With the vote virtually tied with 99 percent returns, Hillary Clinton is holding the slimmest of leads in Missouri--by about 1,500 votes out of almost 620,000 votes statewide.
This is a huge win for Clinton (if it holds), especially in a state with an enormous college population, including the University of Missouri system with over 77,000 students.
Sanders usually thrives in these settings, and he took Boone County, where the Columbia campus is located by 61 percent. However, Clinton's leads in Kansas City, St. Louis, and the S.E. part of the state were overwhelming.
But Missouri was important to the Clinton campaign for more than just college votes -- it put an end to Sander's aspirations at a major push in the central United States to combat Clinton's sweep of the South.
In short, winning Missouri was her best damage control to date from losing Oklahoma, Kansas, Nebraska, and Colorado, and keeps Sanders from 'connecting the states' with wins.
Combined with her other wins of the night, she's showing the Democratic base that she can win anywhere: the Rust Belt, South, or Central U.S. From a mathematical standpoint, no one has ever overcome the lead she has created to capture the race in the end; it's looking like she neatly tied up a 'silent win' last night.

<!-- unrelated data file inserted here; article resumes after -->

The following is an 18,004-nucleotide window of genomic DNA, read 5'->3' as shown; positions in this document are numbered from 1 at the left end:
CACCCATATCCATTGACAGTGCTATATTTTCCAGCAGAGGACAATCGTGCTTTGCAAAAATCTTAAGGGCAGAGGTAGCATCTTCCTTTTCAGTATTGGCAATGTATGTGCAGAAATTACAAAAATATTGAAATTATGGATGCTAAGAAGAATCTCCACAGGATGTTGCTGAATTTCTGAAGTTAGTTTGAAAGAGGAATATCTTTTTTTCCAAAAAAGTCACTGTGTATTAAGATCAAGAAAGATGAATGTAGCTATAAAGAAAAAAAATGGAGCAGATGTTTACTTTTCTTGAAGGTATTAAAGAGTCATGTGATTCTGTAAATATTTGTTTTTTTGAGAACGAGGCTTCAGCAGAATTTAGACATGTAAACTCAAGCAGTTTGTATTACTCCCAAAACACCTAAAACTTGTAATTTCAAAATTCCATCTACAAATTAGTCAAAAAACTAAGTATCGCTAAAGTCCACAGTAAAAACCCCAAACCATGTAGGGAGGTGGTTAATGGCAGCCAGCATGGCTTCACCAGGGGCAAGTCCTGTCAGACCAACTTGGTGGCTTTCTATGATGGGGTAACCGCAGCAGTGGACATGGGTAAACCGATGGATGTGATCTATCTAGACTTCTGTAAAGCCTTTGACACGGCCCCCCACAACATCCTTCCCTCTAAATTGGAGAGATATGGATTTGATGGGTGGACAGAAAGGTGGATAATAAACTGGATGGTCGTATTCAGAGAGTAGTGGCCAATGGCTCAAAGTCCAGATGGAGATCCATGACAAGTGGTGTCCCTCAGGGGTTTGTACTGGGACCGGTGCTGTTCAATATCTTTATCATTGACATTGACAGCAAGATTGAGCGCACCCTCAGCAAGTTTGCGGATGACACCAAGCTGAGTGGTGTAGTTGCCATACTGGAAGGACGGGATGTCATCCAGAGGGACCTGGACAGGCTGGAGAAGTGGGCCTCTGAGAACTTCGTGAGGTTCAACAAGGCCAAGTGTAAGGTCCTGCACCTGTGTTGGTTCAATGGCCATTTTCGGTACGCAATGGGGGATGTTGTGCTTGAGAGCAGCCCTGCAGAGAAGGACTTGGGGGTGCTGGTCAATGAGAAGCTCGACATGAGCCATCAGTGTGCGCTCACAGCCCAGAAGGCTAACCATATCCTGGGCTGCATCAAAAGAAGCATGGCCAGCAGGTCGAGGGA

But the biggest significant change in Clinton's campaigning might be from the reality that Sanders doesn't seem to be 'going anywhere' when it comes to withdrawing from a hopeless race, even with Clinton having an insurmountable lead at this point in both pledged and superdelegates.
It would be a horrendous error for Sanders to exit the race before the Republican primary is finalized -- too much of a risk of losing valuable 'free' advertising for the party in the form of media attention.
Sanders needs to stay in at least as long as the Republicans continue to battle it out, but for Clinton to maintain credibility as both the front-runner and mathematically presumed primary winner, she's going to have to win in every contest she faces.
With her huge win last night, it is time for Clinton to begin her conciliatory move to unify the party and to court the valuable center vote away from the Republicans.
As long as the Republicans maintain a bitter contest, this will give Clinton valuable time to win over the center vote long before the general election.
From this point out, the primary season is going to favor whoever is looking beyond the immediate necessities of winning -- those looking, planning, and courting the valuable unity and swing votes.
So in reality, winning in Missouri is Clinton's signal to start campaigning for the general election -- and she will thrive if she can keep her message positive and focused.